This is good because what the draft report proposes goes a long way to sorting out New Zealand’s telecommunications mess.
However, the report stops short of asking for unbundling of the local loop. That, in my opinion, is a big mistake.
The local loop, the last mile, is the copper network in the ground. We built it - that is, the people of New Zealand paid for it many years ago.
Telecom was given the ownership of the loop when it was privatised and sold off at the start of the 1990s. Since then it has had complete dominance of what is the cheapest form of telecommunications in the country. How cheap? Just look at the cost of making a toll call in New Zealand. In the last five years we’ve seen the charges drop from “can’t call Mum and Dad this week - write a letter instead” to “ring your Auntie in Dunedin and get that recipe off her, will ya?”
My home toll bill has stabilised at around $30 a month and seems happy to sit there, regardless of how many calls we actually make. The advent of $5 weekends, all-you-can-eat-packages and the like mean it costs me virtually nothing to make a long-distance call. Yet I’m sure the telcos are still making money out of me - which makes me think they were raking it in for the last 20 or so years.
More importantly, the local loop is still the cheapest way to get data around the country. None of the competing technologies, wireless, fibre or satellite, are at a point where I can afford to install them at home. DSL comes close, but let’s face it - dial-up still rules and will for years to come.
That's why unbundling the local loop is so important. If we progress at a pace dictated by Telecom we’ll be in the same position in a few years that we’re in now: Telecom will dictate when technologies will be rolled out and at what cost.
Wholesaling, the solution proposed by the inquiry, just doesn’t go far enough. It leaves Telecom in the middle of the process and that’s a problem. Telecom is in the industry for one reason — to make money for its shareholders. That’s it — no altruistic endeavours, no betterment of the New Zealand user/citizen. Money.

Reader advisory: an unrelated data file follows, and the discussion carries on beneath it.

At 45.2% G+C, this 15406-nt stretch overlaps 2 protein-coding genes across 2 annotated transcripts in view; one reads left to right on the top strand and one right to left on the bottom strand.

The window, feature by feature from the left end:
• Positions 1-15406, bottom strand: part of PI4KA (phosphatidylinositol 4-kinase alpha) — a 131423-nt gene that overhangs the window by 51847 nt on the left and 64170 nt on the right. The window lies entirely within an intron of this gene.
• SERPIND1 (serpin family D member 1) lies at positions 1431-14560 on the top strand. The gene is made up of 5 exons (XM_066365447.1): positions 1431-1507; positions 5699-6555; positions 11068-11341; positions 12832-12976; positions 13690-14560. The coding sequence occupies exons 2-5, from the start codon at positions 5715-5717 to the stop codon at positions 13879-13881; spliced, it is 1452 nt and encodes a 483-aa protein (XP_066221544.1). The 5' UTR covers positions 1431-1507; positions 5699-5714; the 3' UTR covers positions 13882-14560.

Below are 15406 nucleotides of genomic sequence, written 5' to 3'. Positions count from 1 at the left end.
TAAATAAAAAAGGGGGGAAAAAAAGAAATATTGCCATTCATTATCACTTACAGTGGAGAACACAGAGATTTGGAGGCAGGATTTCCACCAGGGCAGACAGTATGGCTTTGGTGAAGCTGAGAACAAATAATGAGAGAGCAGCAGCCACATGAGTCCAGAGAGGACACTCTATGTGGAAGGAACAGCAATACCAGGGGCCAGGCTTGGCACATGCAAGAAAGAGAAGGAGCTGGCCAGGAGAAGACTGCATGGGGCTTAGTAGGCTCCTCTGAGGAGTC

That’s not a bad thing necessarily, but it does put it at odds with what I want for our telecommunications sector – cheap fast access for all. Telecom has a thriving business selling high-speed data lines to businesses and charges like a wounded bull. Why should it cannibalise that market just to offer cheap data connections to the home or small business? It shouldn’t — it would lose money.
So we’ll end up with a market moving at a speed dictated by Telecom, basically back at square one. Wholesaling means Telecom will have to offer other telcos access to its lines at a fair price. Presumably the new commissioner would set the price, based on information supplied by Telecom, but that’s going to take a while and doesn’t solve the problem of driving the market rather than simply maintaining the status quo.
It’s obvious that around the world unbundling works by allowing small competitors in at the ground floor — they’ll never be able to compete on bulk price, so they have to be creative to get their share of the market. It’s these small players that really push the envelope that we need. We’ve sat for too long in the middle of the pack and that’s not doing us any favours.
I spoke to telecomms minister Paul Swain a fortnight ago and he seems to agree with me on this — we can and should do better. Sadly, he seems to be of the opinion that non-copper technologies are capable of competing with the local loop. I’m sure they will, eventually, but at the moment we need to get as many people on to high-speed connections as we can and the local loop is still the cheapest, easiest way to do that.